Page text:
HELMAN: I kind of did. Well, the thing about it is I've been in Ireland for 24 years and been doing visual effects for 30. And I remember talking to - I don't know if you know Dennis Muren, but he has eight Oscars in visual effects. And his office is right next to mine in Ireland. And he's been a great mentor. And so I brought the script to him. And I said, look at what we got, you know, just making Robert De Niro and Al Pacino and Joe Pesci, you know, 30 years younger and for 3 1/2 hours. And he says, don't do it.
HELMAN: And so I say, well, do you remember when you did "Jurassic Park?" And then he just got quiet and said, you're right; we should do this.
GARCIA-NAVARRO: (Laughter) What was the hardest thing?
HELMAN: Well, I mean, we knew that the whole purpose of doing this was to get the technology away from the actors - natural thing, no markers. If you don't have markers, then every one of your pores and your imperfections and your, you know, skin becomes a marker. So now all of a sudden, you have thousands of markers. So now you start getting things that you couldn't get before, like mouth - every time we, say, finding a consonant, everything reverberates. And you can't really tell what it is. But if you don't have it, you do feel it.
The differences between, you know, a smile and a wince is very, very small. And how Bob De Niro goes from a smile into the frown is what makes him who he is. So the behavior or likeness of him has to be caught by the computer, or else he doesn't look like himself.
GARCIA-NAVARRO: And what you're describing is a technology that's only going to get better and better, which I think brings up some ethical issues because as the technology gets more seamless and commonplace and those likenesses that you've just described get more subtle, could we end up doing away with the actual actor altogether? I mean, could it come to a point where a studio owns the digital image of an actor and just uses that instead of the real thing?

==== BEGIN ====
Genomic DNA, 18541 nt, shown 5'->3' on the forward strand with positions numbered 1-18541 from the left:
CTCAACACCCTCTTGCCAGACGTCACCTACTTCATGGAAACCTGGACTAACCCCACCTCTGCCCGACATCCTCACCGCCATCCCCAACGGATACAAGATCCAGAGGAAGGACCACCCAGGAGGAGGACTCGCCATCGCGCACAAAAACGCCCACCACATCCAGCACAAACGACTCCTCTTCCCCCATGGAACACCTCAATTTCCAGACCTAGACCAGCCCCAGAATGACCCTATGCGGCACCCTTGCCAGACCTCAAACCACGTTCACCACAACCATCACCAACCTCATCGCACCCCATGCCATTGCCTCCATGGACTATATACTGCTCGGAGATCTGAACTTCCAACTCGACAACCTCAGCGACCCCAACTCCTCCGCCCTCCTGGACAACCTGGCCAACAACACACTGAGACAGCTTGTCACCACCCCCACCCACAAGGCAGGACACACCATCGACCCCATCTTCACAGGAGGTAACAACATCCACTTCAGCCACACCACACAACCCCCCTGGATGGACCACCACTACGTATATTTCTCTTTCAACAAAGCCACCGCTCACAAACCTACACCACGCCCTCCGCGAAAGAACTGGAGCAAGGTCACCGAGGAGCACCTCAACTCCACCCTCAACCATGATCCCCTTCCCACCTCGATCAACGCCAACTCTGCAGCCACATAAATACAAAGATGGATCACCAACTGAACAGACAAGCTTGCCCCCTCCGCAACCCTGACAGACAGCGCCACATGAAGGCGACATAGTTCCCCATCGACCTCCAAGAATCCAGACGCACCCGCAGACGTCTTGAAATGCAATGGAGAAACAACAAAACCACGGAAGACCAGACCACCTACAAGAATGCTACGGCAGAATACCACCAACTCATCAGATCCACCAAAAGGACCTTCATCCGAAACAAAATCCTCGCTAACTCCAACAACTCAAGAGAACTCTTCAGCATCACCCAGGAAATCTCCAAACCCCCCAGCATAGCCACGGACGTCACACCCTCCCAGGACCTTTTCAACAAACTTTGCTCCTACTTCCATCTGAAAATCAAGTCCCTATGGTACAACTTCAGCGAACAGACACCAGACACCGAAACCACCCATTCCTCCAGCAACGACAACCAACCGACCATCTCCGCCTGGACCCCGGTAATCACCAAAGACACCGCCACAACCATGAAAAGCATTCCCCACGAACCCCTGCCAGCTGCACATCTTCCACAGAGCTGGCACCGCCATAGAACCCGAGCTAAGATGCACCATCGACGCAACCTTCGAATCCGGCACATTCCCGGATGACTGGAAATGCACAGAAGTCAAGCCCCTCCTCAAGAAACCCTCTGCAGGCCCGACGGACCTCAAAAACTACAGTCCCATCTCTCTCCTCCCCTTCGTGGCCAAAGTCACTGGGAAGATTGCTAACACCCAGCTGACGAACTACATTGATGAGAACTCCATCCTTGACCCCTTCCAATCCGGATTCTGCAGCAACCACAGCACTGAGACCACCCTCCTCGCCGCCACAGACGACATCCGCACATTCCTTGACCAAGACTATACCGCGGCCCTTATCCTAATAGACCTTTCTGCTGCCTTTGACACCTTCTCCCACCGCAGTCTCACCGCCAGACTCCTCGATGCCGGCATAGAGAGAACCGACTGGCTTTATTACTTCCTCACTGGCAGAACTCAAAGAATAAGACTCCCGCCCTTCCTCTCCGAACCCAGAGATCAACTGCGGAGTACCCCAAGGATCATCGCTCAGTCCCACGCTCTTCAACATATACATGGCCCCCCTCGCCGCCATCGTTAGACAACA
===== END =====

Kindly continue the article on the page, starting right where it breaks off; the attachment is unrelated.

HELMAN: I don't think so 'cause the performance has to come from somewhere, and that has to be the actor. And so just think about what it'll take for a computer to do what Robert De Niro does. You need to train the computer - right? - to do those kinds of things. And basically, if you think about the behavior or likeness of somebody, how do you become yourself? You become yourself by living, you know, by having a bunch of experiences. And then you also have all the connections that are made in your face, the way you smile, all the cultural things that you live.
So if you want a computer to act like Robert De Niro, you need to train the computer like Robert De Niro. And then you spend a lifetime, you know, basically training the computer. And for that, you might as well just use Robert De Niro, you know?
GARCIA-NAVARRO: But will now Robert De Niro would be living forever? - because I also read a criticism that said if actors are made forever young, it just keeps the studios using their bankable stars over and over again and perhaps sort of impeding the way for the next Robert De Niro.
HELMAN: I think you have to be careful what you could do because just because you could, that doesn't mean that you should do it, number one. The other thing about it is that you have to be careful about why you're doing what you're doing and whether you're servicing the story or not. And now I understand that the actors need this truth, you know, that they're all looking for. And I'm more than willing to give it to them because - you know why? Because that means that the performances are going to be great.
GARCIA-NAVARRO: Visual effects artist Pablo Helman, thank you so much.
HELMAN: Thank you, Lulu.
(SOUNDBITE OF MUSIC)
NPR transcripts are created on a rush deadline by an NPR contractor. This text may not be in its final form and may be updated or revised in the future. Accuracy and availability may vary. The authoritative record of NPR’s programming is the audio record.